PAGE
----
Another year, another Icelandic volcano with a difficult-to-pronounce name. Here’s Earth Observatory’s satellite image of Grímsvötn’s ash cloud (above) and Ogle Earth’s post about visualizing said ash cloud in Google Earth. Here’s an ESA article on the ash plume that includes animations of its spread (via GIS Lounge).
Daniel Huffman, author of the Cartastrophe blog about bad map design and — more recently — the map of profanity on Twitter, not only has a new blog called somethingaboutmaps, but his most recent mapping project is a series of maps of river systems done in the style of diagrammatic transit maps — for example, the map of the Mississippi River system, above. Via @axismaps, @beyondmaps and Cartogrammar.
io9 has produced a map of the world’s natural disaster hot zones. “Most of the disasters we’ve highlighted here are caused by nature, and only occasionally helped along by humans. … How did we decide where disaster hot zones were? By looking at previous incidents of disaster in a given region, as well as places where fault lines and giant gobs of magma wait under the Earth for the perfect time to spew. Of course these kinds of forward-looking statements are subject to change.”
Mobile versions of Google Earth now have bathymetric and other ocean data: it came with Google Earth 1.1 for Android last month and Google Earth 3.1 for the iPhone, iPod touch and iPad today.
The GOCE satellite has produced a highly detailed map of the variations in the Earth’s gravity field. It shows the difference between the regular ellipsoid shape that is used to represent the Earth’s shape and the geoid — a… • Continue reading this entry.
NASA and the European Space Agency have each posted same-day satellite imagery of the ash plume from Iceland’s Eyjafjallajökull volcano: NASA from the MODIS instrument aboard its Terra satellite, the ESA from Envisat (at right). Previously: Earth Observatory and… • Continue reading this entry.
NASA’s Earth Observatory has posted a lot of images of the Eyjafjallajökull eruption; handily, there’s an index. Previously: Eyjafjallajökull and European Airspace; Eyjafjallajökull…. • Continue reading this entry.
The Norwegian Meteorological Office has put together a time-lapse animation showing the spread of the ash cloud emitted by the Eyjafjallajökull volcano. I’ve converted it from the original animated GIF, which is nearly 14 MB, and uploaded it here…. • Continue reading this entry.
There are satellite images of the ash clouds thrown up by the eruption of the volcano under Iceland’s Eyjafjallajökull glacier; the one above, captured by NASA’s Terra satellite on Wednesday, shows the ash plume following a straight line from… • Continue reading this entry.
Recent updates to Google Earth include higher-resolution underwater terrain data for some parts of the ocean floor and historical aerial photography taken over European cities during the Second World War…. • Continue reading this entry.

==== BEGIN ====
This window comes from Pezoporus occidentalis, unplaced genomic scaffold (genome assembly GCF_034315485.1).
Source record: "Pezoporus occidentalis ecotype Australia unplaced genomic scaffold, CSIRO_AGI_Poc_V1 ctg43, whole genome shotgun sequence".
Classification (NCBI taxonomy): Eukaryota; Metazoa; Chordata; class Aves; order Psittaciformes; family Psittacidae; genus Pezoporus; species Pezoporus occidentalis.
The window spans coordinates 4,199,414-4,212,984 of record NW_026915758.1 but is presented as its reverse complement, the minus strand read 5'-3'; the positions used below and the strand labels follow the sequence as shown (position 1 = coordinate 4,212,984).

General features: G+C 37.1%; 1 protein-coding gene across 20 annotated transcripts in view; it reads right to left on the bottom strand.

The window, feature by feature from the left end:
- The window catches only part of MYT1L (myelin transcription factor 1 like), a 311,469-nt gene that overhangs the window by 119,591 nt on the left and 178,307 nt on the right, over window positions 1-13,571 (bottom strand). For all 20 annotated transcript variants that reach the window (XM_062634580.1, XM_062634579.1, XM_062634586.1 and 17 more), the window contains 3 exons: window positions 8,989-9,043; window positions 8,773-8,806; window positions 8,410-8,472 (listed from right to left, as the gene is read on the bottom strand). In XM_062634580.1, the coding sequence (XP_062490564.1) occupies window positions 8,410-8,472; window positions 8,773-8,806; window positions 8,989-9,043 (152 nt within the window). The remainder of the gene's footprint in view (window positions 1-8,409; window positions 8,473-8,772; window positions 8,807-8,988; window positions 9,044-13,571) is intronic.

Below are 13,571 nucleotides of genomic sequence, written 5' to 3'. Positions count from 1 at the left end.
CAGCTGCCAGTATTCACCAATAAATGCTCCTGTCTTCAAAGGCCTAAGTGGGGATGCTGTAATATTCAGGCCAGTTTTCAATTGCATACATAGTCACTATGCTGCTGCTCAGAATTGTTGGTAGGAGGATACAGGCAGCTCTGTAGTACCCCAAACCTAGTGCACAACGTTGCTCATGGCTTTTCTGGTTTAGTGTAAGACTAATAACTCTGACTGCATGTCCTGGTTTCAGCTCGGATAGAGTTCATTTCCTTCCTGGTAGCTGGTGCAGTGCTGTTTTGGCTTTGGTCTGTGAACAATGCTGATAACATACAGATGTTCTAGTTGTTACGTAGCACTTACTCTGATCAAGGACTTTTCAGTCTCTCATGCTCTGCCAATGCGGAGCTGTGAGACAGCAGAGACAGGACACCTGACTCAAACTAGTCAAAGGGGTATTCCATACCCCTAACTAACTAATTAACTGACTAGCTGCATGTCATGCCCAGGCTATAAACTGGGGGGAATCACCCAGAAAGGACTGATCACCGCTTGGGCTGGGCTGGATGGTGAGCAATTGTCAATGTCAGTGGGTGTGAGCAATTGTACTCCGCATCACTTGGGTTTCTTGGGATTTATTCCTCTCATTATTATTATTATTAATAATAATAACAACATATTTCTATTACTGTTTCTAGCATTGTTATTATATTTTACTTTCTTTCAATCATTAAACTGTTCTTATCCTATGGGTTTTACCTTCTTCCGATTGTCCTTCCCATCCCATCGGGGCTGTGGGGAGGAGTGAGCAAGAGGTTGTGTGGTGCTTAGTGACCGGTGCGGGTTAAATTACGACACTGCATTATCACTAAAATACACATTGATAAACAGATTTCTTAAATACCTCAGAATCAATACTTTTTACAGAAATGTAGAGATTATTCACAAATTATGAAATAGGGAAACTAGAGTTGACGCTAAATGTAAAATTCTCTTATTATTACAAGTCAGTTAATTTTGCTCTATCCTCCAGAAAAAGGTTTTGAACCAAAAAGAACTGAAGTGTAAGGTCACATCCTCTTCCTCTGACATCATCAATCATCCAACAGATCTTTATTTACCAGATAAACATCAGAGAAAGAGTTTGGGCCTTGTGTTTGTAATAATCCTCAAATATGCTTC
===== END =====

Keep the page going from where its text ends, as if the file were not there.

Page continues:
Altitude on maps is given using sea level as a baseline. But sea level is not a constant, NASA/JPL oceanographer Josh Willis explains: “Even though it’s sometimes convenient to think of the ocean as a great big bathtub, where turning… • Continue reading this entry.
Odd and a bit horrific: a NOAA survey vessel mapping the ocean floor off the coast of California struck and killed a 21-metre female blue whale on October 19. (The endangered blue whale is the largest animal species ever known… • Continue reading this entry.
The USGS has released a map of the lower 48 United States showing its “standardized” terrestrial ecosystems. An interactive version is online here. The methodology behind the map is discussed in this article. From the press release: Featuring higher… • Continue reading this entry.
An online version of the Geologic Atlas of Texas has been made available by the Texas Water Development Board. Nothing fancy: just a Flash-based interface to scans of the 1:250,000-scale paper maps, but scans of paper maps will do… • Continue reading this entry.
The Geological Survey of Canada has produced a geological map of the Arctic; the map is available in several formats online and will be published in print next year. Agence France-Press reports that the map is the result of… • Continue reading this entry.
Google Earth 5.0 was released today, with a bunch of new features. The ocean layers were not unexpected: ocean floor bathymetry was released a couple of weeks ago (see Stefan’s critique), and the previously announced presence of Sylvia Earle… • Continue reading this entry.
In October, UNESCO released a global groundwater map highlighting underwater aquifers that straddle international boundaries, to coinicde with the submission to the UN General Assembly of a draft Convention on Transboundary Aquifers. The map is available for download as… • Continue reading this entry.
Brooks Rowlett points to this BBC News article about the OneGeology project, an initiative to make accessible online geological map data from the entire planet. This sounded familiar, like I’d heard about it before, but apparently I never got around… • Continue reading this entry.